Rachel Berger: I think some biases are... I think we don't realize. Some of these are implicit biases. I don't think we realize that we have these. Some of them are clearly incorrect. I think one of the most obvious examples is race. There are multiple studies show that we are more likely to screen African-Americans than Caucasian infants with the same injuries. An infant with a fracture or an infant with a bruise or an infant with a brain injury, we are more likely to screen them for child abuse if they're African-American.

Rachel Berger: What's a little bit different here is we're actually probably screening AfricanAmerican children the right way and we are underscreening Caucasian children, because once we do get those screening tests, it is more likely that we will find other injuries in Caucasian children and ultimately diagnose abuse. It's a little different than most other diseases in that respect. But that bias, for example, race, is not related to the rate of child abuse. That's a bias that is not supported by data.

Rachel Berger: The relationship between socioeconomic status is a little bit more difficult because there clearly is a relationship between poverty and child abuse. However, the vast majority of people who live in poverty do not abuse their children. That is why that bias is still a significant problem.

Rachel Berger: What this screening tool, this biomarker panel, and much of what we've been doing throughout UPMC, which we can discuss a little more, is to try to decrease those biases so that we are fairly and objectively screening the children who need to be screened for child abuse.

Stephanie Dewar: I would be interested in hearing about what it is that you're doing throughout the UPMC system just to facilitate more consistent and thorough evaluations that would be necessary.

Rachel Berger: In the UPMC system, I should say that a couple years ago, about four years ago, we received a grant from the Patient-Centered Outcomes Research Institute, which is a federal granting agency which is actually part of Obamacare. The goal of this grant was to decrease racial disparities in screening for physical abuse, and to do this through the use of the electronic health record.

Rachel Berger: We set up two different systems to help in the identification, evaluation, and reporting of child abuse in the electronic health record. There's actually two distinct systems within UPMC because our Children's Hospital actually has a different version of Cerner than the rest of our hospital system. So we have two different systems running, although they have a lot of similarities.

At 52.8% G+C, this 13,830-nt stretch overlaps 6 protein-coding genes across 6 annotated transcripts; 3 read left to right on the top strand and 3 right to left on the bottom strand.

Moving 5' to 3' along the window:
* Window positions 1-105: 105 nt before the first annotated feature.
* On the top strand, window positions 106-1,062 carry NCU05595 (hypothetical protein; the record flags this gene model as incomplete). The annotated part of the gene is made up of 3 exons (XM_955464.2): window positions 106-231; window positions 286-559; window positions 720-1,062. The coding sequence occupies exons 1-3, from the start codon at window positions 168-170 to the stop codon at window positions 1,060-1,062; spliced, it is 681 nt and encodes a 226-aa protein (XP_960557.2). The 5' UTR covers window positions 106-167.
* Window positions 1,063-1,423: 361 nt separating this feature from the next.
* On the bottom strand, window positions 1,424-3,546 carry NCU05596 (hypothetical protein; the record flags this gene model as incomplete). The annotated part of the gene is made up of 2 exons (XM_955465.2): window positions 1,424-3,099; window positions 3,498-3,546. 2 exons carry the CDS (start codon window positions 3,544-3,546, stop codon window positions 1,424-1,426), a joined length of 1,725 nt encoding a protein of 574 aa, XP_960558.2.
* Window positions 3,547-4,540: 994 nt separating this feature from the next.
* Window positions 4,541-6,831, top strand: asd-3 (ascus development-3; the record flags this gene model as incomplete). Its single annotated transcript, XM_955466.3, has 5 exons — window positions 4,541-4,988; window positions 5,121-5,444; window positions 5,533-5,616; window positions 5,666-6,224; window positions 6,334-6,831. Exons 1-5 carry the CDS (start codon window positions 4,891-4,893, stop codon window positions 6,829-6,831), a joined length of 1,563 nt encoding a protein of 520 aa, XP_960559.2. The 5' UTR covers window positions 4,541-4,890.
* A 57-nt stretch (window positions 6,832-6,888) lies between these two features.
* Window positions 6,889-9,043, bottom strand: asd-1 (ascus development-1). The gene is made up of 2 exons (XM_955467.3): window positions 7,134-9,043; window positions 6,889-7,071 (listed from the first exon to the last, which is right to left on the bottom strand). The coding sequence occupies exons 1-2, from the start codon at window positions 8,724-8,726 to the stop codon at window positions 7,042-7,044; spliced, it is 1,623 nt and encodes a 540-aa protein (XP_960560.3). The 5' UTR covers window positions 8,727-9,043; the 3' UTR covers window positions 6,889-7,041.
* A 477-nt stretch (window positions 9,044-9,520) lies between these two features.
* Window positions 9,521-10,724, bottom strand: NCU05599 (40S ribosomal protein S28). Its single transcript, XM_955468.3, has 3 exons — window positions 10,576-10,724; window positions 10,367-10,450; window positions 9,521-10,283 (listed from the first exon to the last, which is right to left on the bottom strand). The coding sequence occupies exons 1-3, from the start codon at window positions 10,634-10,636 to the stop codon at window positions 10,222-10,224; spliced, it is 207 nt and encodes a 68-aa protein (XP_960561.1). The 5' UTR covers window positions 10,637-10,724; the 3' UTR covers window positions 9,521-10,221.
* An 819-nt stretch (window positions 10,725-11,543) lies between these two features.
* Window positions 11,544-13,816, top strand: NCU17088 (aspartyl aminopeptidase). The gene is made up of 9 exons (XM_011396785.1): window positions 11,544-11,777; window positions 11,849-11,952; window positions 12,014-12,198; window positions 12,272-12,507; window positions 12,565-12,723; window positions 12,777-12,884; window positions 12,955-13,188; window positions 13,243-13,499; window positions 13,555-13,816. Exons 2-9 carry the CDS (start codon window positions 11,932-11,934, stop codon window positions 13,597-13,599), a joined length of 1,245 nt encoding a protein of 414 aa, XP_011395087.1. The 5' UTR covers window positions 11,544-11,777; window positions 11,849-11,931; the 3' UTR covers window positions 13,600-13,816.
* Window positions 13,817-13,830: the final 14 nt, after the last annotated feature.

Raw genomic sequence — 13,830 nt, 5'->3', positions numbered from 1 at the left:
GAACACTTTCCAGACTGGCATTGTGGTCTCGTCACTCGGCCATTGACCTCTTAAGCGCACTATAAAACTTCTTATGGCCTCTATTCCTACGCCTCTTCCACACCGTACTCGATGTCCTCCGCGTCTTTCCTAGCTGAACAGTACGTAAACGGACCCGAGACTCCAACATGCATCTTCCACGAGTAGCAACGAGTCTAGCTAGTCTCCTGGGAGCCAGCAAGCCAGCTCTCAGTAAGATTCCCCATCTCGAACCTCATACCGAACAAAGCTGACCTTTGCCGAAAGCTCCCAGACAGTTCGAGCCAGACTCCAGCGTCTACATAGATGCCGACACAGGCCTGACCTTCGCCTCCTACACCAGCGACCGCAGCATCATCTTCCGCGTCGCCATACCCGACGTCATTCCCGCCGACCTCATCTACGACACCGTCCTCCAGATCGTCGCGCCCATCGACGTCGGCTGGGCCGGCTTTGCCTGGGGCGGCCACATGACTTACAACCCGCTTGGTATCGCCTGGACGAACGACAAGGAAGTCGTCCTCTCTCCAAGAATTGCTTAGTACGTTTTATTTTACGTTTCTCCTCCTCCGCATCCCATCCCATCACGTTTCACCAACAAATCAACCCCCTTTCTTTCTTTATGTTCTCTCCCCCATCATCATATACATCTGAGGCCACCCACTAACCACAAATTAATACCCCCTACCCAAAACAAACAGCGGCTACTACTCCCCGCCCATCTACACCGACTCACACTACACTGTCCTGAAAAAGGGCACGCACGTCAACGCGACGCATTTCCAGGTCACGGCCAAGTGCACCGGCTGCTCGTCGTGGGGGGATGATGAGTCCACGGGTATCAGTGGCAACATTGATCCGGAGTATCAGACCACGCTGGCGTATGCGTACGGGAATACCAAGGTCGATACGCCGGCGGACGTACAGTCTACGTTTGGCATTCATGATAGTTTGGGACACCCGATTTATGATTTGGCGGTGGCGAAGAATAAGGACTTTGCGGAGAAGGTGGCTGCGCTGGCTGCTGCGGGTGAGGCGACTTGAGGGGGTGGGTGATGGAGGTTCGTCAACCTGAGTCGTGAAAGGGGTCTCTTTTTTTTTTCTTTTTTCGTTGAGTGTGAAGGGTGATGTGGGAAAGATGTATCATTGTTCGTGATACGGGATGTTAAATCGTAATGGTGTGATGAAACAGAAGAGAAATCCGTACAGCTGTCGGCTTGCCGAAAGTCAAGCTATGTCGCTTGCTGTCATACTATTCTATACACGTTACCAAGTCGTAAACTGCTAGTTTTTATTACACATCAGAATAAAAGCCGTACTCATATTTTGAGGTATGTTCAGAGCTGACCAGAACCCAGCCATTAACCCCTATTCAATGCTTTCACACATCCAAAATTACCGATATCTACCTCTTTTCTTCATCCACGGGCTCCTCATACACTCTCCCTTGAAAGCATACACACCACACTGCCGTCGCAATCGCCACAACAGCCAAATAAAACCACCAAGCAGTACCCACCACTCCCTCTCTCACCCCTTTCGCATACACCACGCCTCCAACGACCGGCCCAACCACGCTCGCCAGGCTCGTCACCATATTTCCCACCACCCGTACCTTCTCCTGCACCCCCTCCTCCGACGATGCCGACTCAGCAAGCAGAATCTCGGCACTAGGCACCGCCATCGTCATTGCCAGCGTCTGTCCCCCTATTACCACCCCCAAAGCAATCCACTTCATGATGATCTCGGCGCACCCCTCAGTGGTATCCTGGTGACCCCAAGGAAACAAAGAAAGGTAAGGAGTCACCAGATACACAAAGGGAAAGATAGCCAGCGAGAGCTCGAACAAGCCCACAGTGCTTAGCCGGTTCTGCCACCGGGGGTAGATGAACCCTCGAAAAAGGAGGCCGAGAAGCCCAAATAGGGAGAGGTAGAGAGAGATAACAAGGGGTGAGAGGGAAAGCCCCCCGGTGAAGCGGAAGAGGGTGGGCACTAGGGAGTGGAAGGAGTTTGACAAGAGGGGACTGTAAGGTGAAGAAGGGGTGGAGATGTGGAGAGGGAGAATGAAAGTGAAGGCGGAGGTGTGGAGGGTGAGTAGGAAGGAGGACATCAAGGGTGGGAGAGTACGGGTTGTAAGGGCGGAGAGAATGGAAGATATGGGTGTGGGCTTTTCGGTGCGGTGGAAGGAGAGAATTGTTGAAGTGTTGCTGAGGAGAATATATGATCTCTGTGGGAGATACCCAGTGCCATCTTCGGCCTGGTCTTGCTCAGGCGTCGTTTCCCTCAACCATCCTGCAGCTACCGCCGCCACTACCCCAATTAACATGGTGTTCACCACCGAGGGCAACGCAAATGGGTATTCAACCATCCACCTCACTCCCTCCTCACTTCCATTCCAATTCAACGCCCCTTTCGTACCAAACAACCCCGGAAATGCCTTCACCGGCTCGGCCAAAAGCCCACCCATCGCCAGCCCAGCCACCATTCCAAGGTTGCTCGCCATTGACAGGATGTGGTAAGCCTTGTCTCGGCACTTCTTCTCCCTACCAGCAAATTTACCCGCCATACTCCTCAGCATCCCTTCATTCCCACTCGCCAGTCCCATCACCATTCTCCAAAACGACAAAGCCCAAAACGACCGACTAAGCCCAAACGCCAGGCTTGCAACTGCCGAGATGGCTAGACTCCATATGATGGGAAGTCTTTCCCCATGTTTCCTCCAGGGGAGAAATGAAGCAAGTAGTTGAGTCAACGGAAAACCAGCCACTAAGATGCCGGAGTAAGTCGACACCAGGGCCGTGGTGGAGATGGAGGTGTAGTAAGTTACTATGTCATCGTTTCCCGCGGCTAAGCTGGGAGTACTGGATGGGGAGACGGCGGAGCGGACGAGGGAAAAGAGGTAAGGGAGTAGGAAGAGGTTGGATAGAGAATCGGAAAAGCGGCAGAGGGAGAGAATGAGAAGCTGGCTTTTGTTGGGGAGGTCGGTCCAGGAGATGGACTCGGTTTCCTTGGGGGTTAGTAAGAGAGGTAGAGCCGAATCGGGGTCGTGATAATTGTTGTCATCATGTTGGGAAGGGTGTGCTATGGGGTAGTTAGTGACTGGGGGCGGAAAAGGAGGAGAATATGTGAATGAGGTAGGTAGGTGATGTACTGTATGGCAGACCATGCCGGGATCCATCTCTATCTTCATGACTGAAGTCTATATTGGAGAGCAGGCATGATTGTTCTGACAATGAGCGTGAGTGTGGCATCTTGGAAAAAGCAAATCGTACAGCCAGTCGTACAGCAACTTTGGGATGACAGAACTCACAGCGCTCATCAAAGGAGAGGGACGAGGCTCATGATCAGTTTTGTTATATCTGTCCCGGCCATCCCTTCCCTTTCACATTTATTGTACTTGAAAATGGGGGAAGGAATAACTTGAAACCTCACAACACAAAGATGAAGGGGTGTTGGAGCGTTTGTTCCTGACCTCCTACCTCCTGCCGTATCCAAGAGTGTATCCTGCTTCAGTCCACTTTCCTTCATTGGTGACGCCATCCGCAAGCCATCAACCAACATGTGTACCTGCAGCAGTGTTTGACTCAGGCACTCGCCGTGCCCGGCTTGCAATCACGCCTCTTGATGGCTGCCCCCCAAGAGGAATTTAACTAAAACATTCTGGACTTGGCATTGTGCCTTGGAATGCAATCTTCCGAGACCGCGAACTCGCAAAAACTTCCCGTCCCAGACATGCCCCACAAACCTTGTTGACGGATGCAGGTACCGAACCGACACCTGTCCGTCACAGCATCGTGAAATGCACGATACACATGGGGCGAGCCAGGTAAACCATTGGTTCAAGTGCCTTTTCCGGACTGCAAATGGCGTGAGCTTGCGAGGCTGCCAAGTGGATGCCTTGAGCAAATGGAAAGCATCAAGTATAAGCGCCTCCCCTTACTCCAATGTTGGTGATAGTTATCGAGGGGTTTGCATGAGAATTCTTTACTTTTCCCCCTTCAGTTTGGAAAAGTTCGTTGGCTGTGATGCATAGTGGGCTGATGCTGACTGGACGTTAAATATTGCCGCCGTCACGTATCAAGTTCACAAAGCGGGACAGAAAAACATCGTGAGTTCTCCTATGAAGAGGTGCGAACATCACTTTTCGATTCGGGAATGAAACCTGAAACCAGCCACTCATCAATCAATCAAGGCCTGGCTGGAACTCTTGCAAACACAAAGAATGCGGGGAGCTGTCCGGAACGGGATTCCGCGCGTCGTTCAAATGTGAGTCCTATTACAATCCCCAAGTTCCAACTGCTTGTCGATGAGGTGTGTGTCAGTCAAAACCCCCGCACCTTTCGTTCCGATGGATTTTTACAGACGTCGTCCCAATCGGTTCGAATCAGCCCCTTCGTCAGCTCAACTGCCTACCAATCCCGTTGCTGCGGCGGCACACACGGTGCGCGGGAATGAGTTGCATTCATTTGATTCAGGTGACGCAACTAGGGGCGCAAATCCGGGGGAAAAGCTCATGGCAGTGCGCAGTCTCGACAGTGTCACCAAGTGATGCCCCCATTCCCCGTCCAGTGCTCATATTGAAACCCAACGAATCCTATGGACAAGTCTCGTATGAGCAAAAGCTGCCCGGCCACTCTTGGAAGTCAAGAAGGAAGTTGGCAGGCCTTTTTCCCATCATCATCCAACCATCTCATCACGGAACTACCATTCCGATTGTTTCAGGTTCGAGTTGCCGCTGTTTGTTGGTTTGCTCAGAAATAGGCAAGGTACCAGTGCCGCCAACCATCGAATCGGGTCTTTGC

Rachel Berger: In our Children's Hospital, we have what's called a trigger system, so that there are certain things coded into our electronic medical record that, when present, cause an alert to be shown to the physician that, hey, you should think about child abuse, in the same way if I try to put an order in for a medication that the child has an allergy to, it's going to give me an alert saying, are you sure you really want to write this medication?

Rachel Berger: So we have coded certain things into our system. For example, if I have an infant who comes in, and their chief complaint, they come in from an outside hospital, is fracture, that should alert the physician because an infant who doesn't walk should not have a fracture, and I should be thinking about abuse.

Rachel Berger: Some of them are a little bit more fancy. For example, if I have an infant who gets an X-ray of their leg, and then two hours later I input some order for sedation medications, the system says, huh, I'll bet you called because you need to... You put the sedation orders in because you need to cast a fracture. Oh, look, they have a fracture. I'm going to alert the physician.

Rachel Berger: So there's multiple triggers that are embedded into our electronic health record that alert the physician. When those occur, the physician gets a pop-up and they have to respond to it. They have to say, "Yes, I'd like to evaluate for abuse," "No, I don't want to do it now, but keep reminding me every time I come back into the medical record," or "Nope, I never want to evaluate for abuse." And if they say that, they have to say why. They have to click why.

Rachel Berger: If they want to, they can get directly brought to a set of orders, and those orders tell them to do the tests the American Academy of Pediatrics wants them to do, but no more tests and no fewer tests. For example, we used to have many more children getting head CTs than really needed them by the American Academy of Pediatrics guidelines, or we had children maybe getting neck CTs who didn't need them. Now the physicians know exactly what orders they should be putting in.

Rachel Berger: This system we studied, it works. Our physicians like it. It improves our compliance with the guidelines. It has been part of our practice at Children's since the end of 2015. So most people who are residents here, for example, do not remember before this system existed. They just know this is how we do it.